Valerie has encouraged me to sign up in the very last minute for the National Portrait Gallery’s annual BP Portrait Award 2010. It is open for all people aged 18-30, and 60 lucky people out of approximately 2000 will get their portrait painting exhibited in the National Portrait Gallery in London! How amazing is that!? Seriously, that could be my painting hanging in the room next to a Van Gogh! Many artists who have had their work exhibited in the National Portrait Gallery have gained commissions in the aftermath, and in addition to this some lucky bastard is gonna run off with a first prize of £25,000. If I ever win that money, I am buying Singapore.

The work has to be in by March 25th, and I haven’t even started yet, having only learnt about the competition a few hours ago. However, I did some preliminary sketches today, desperately trying to come up with something revolutionary and original, while thinking of all the artistic and creative demons that I am positive are my competitors. Went through some of the exhibition catalogues from previous years, and they tend to pick a predominant number of naturalistic, melancholic oil paintings. I can do naturalistic without problems, but it is too time-consuming for my busy student-schedule. So I am going to go for something fun, funky, stylized and modern, and hopefully they will find my alternative portrait exciting and inspirational, although if not slightly garish and decorative rather than deep and expressionistic.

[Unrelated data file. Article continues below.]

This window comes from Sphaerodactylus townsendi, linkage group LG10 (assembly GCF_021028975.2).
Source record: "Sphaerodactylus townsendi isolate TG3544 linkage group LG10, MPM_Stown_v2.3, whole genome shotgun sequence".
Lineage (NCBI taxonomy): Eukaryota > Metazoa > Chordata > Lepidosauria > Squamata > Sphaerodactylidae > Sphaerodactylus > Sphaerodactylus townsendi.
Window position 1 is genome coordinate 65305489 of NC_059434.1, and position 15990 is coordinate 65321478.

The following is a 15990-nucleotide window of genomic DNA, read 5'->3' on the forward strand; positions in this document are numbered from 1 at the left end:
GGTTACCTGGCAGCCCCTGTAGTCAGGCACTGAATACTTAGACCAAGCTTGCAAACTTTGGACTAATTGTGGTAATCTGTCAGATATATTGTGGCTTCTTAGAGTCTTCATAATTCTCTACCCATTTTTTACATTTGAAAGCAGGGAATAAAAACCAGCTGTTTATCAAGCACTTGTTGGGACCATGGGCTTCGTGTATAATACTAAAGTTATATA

Well, before I go all overboard picturing myself sunbathing on some rooftop in Singapore, I should remember that it is me against 1999 highly skilled trained artists. I used to win drawing competitions as a kid, but get a grip Cathrine – this is war. However, even if my work is rejected, this competition is exactly the sort of kick in the backside I need to get painting again. Yes, I know I am just saying that to heal my wounds and hurt pride in case I don’t win.

Talking about art, I had my morning lecture at the TATE Modern today! It is possibly the ugliest building in London, but it holds one of the world’s largest and most important collections of modernist art:

Tate Modern

Millennium Bridge